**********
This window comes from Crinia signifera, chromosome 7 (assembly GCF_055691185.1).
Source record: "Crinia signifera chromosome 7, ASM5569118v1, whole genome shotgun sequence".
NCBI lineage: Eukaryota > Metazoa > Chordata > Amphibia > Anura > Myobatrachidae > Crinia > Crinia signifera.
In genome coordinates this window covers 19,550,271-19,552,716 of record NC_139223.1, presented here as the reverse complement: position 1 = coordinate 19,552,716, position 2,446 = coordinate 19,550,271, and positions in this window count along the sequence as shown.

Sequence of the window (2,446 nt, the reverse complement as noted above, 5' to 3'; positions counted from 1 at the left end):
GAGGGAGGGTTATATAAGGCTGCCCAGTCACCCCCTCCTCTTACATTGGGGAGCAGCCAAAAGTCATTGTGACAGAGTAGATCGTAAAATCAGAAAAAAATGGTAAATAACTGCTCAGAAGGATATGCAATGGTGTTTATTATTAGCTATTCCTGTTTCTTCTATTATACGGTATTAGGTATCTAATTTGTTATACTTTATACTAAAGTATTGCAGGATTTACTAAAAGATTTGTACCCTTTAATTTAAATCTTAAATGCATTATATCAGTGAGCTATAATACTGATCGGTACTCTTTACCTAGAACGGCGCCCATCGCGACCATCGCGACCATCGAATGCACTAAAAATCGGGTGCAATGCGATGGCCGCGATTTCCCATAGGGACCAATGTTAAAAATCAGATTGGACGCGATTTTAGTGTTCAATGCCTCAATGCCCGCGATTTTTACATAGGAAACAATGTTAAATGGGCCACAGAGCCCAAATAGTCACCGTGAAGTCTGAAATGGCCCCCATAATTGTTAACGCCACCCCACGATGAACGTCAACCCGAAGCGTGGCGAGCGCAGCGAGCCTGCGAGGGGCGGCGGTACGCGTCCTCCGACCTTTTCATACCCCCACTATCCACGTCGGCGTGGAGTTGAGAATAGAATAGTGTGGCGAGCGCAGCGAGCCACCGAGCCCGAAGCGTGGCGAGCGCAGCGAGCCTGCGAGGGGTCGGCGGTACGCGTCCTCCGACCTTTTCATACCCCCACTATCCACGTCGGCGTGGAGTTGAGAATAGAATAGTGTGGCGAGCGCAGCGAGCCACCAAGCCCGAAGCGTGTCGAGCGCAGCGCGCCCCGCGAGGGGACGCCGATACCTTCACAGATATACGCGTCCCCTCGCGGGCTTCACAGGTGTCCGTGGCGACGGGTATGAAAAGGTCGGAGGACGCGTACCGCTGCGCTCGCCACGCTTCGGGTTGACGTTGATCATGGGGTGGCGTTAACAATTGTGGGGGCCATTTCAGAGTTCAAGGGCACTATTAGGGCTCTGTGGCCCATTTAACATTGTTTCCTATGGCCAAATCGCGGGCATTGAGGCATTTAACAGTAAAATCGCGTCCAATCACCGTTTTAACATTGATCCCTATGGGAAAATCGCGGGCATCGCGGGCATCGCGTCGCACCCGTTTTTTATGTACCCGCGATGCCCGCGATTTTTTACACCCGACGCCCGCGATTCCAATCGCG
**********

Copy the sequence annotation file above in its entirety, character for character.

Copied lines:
This window comes from Crinia signifera, chromosome 7 (assembly GCF_055691185.1).
Source record: "Crinia signifera chromosome 7, ASM5569118v1, whole genome shotgun sequence".
NCBI lineage: Eukaryota > Metazoa > Chordata > Amphibia > Anura > Myobatrachidae > Crinia > Crinia signifera.
In genome coordinates this window covers 19,550,271-19,552,716 of record NC_139223.1, presented here as the reverse complement: position 1 = coordinate 19,552,716, position 2,446 = coordinate 19,550,271, and positions in this window count along the sequence as shown.

Sequence of the window (2,446 nt, the reverse complement as noted above, 5' to 3'; positions counted from 1 at the left end):
GAGGGAGGGTTATATAAGGCTGCCCAGTCACCCCCTCCTCTTACATTGGGGAGCAGCCAAAAGTCATTGTGACAGAGTAGATCGTAAAATCAGAAAAAAATGGTAAATAACTGCTCAGAAGGATATGCAATGGTGTTTATTATTAGCTATTCCTGTTTCTTCTATTATACGGTATTAGGTATCTAATTTGTTATACTTTATACTAAAGTATTGCAGGATTTACTAAAAGATTTGTACCCTTTAATTTAAATCTTAAATGCATTATATCAGTGAGCTATAATACTGATCGGTACTCTTTACCTAGAACGGCGCCCATCGCGACCATCGCGACCATCGAATGCACTAAAAATCGGGTGCAATGCGATGGCCGCGATTTCCCATAGGGACCAATGTTAAAAATCAGATTGGACGCGATTTTAGTGTTCAATGCCTCAATGCCCGCGATTTTTACATAGGAAACAATGTTAAATGGGCCACAGAGCCCAAATAGTCACCGTGAAGTCTGAAATGGCCCCCATAATTGTTAACGCCACCCCACGATGAACGTCAACCCGAAGCGTGGCGAGCGCAGCGAGCCTGCGAGGGGCGGCGGTACGCGTCCTCCGACCTTTTCATACCCCCACTATCCACGTCGGCGTGGAGTTGAGAATAGAATAGTGTGGCGAGCGCAGCGAGCCACCGAGCCCGAAGCGTGGCGAGCGCAGCGAGCCTGCGAGGGGTCGGCGGTACGCGTCCTCCGACCTTTTCATACCCCCACTATCCACGTCGGCGTGGAGTTGAGAATAGAATAGTGTGGCGAGCGCAGCGAGCCACCAAGCCCGAAGCGTGTCGAGCGCAGCGCGCCCCGCGAGGGGACGCCGATACCTTCACAGATATACGCGTCCCCTCGCGGGCTTCACAGGTGTCCGTGGCGACGGGTATGAAAAGGTCGGAGGACGCGTACCGCTGCGCTCGCCACGCTTCGGGTTGACGTTGATCATGGGGTGGCGTTAACAATTGTGGGGGCCATTTCAGAGTTCAAGGGCACTATTAGGGCTCTGTGGCCCATTTAACATTGTTTCCTATGGCCAAATCGCGGGCATTGAGGCATTTAACAGTAAAATCGCGTCCAATCACCGTTTTAACATTGATCCCTATGGGAAAATCGCGGGCATCGCGGGCATCGCGTCGCACCCGTTTTTTATGTACCCGCGATGCCCGCGATTTTTTACACCCGACGCCCGCGATTCCAATCGCG